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Exidia glandulosa

[ Basidiomycetes > Tremellales > Exidiaceae > Exidia . . . ]

by Michael Kuo

Individual fruiting bodies of Exidia glandulosa fuse together and, like something out of a bad science fiction movie, spread across sticks and small branches of hardwoods. The result is a large, quivering, black patch of gelatinous globs that eventually dry out, leaving a blackish crust on the wood. Exidia glandulosa prefers cooler temperatures, usually fruiting in spring (when it is often encountered by morel hunters) and fall.


Ecology: Saprobic; growing on recently fallen hardwood sticks and branches (especially on the wood of oaks); commonly encountered in most areas in spring and again in fall, but not infrequently appearing during summer cold spells or winter warm spells; widely distributed in North America.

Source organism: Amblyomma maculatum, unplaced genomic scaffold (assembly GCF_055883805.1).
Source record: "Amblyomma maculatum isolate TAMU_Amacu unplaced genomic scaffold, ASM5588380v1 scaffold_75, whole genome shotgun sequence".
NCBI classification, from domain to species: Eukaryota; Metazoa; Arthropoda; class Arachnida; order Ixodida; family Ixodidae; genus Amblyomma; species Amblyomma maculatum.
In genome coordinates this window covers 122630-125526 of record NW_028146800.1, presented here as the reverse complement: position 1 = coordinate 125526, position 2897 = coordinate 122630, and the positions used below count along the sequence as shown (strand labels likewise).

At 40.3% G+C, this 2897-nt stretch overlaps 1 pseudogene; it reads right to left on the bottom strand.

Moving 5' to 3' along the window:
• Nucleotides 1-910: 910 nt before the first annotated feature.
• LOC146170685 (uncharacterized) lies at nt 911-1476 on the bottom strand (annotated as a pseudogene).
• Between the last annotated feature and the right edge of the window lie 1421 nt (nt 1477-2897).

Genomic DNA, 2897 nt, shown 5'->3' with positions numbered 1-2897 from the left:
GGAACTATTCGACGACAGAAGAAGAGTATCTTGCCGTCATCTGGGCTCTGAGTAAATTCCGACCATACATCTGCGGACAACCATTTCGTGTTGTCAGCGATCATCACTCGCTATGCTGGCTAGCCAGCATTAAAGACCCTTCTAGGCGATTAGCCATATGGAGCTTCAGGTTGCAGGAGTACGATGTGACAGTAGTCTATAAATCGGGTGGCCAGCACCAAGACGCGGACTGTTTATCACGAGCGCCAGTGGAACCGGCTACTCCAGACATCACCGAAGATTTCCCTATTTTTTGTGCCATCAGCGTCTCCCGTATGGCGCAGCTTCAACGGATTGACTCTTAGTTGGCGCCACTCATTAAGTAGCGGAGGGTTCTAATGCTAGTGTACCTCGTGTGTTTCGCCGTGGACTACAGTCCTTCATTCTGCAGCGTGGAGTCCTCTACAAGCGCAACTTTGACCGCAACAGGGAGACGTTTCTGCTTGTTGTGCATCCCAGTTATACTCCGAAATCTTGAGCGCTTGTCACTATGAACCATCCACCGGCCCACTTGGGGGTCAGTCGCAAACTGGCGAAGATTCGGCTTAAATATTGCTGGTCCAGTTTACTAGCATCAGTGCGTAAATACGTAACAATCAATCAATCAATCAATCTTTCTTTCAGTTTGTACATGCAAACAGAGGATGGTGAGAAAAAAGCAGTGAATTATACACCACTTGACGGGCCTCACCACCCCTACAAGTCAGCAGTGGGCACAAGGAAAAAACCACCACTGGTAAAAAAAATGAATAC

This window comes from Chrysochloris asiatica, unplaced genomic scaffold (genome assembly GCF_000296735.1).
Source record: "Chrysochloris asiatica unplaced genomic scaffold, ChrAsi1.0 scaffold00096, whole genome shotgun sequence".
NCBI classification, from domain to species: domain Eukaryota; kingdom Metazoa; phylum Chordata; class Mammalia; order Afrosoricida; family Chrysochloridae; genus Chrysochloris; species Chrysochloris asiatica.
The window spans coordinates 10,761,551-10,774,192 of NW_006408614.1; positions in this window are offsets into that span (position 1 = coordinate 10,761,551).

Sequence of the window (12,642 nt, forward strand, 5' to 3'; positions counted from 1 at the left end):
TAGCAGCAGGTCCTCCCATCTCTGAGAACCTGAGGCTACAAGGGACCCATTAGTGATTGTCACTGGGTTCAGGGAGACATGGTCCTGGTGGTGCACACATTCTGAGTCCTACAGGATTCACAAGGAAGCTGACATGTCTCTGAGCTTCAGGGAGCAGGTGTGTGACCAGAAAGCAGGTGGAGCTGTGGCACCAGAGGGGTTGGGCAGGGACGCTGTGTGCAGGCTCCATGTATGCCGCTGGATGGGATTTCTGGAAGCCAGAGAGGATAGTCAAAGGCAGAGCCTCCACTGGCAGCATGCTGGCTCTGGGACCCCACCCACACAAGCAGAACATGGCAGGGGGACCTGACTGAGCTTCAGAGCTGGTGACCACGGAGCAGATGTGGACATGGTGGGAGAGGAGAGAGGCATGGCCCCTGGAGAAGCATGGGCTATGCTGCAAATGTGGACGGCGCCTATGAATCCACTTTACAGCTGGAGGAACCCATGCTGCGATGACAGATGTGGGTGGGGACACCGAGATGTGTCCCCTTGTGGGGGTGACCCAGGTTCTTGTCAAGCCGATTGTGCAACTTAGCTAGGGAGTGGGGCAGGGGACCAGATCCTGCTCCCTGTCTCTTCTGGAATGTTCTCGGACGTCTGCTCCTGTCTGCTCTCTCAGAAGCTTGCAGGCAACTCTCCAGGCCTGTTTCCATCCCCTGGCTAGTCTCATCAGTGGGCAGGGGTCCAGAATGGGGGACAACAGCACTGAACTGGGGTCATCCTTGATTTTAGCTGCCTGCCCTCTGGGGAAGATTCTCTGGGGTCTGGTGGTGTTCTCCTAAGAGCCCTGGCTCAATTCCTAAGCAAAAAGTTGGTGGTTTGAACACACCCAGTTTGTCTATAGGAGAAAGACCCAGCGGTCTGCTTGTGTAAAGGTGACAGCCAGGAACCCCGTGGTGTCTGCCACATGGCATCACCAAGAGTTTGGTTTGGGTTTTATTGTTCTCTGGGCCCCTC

Fruiting Body: Individual fruiting bodies are 1-2 cm across, but are typically fused into large patches (often over 50 cm long); gelatinous; lobed and brainlike; reddish black to black; surface smooth or slightly rough.

Odor and Taste: Not distinctive.

Spore Print: White.

Microscopic Features: Spores 10-16 x 3-5 µ; sausage-shaped; smooth. Basidia longitudinally septate (cruciate), with sterigmata to 65 µ long. Clamp connections present.

REFERENCES: (Bulliard, 1789) Fries, 1822. (Saccardo, 1888; Lowy, 1971; Arora, 1986; Lincoff, 1992; Metzler & Metzler, 1992; Barron, 1999; Roody, 2003; McNeil, 2006; Miller & Miller, 2006; Binion et al., 2008.) Herb. Kuo 04230401, 04230402, 05030409, 04270707.

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Exidia glandulosa

Exidia glandulosa

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Kuo, M. (2007, April). Exidia glandulosa. Retrieved from the MushroomExpert.Com Web site: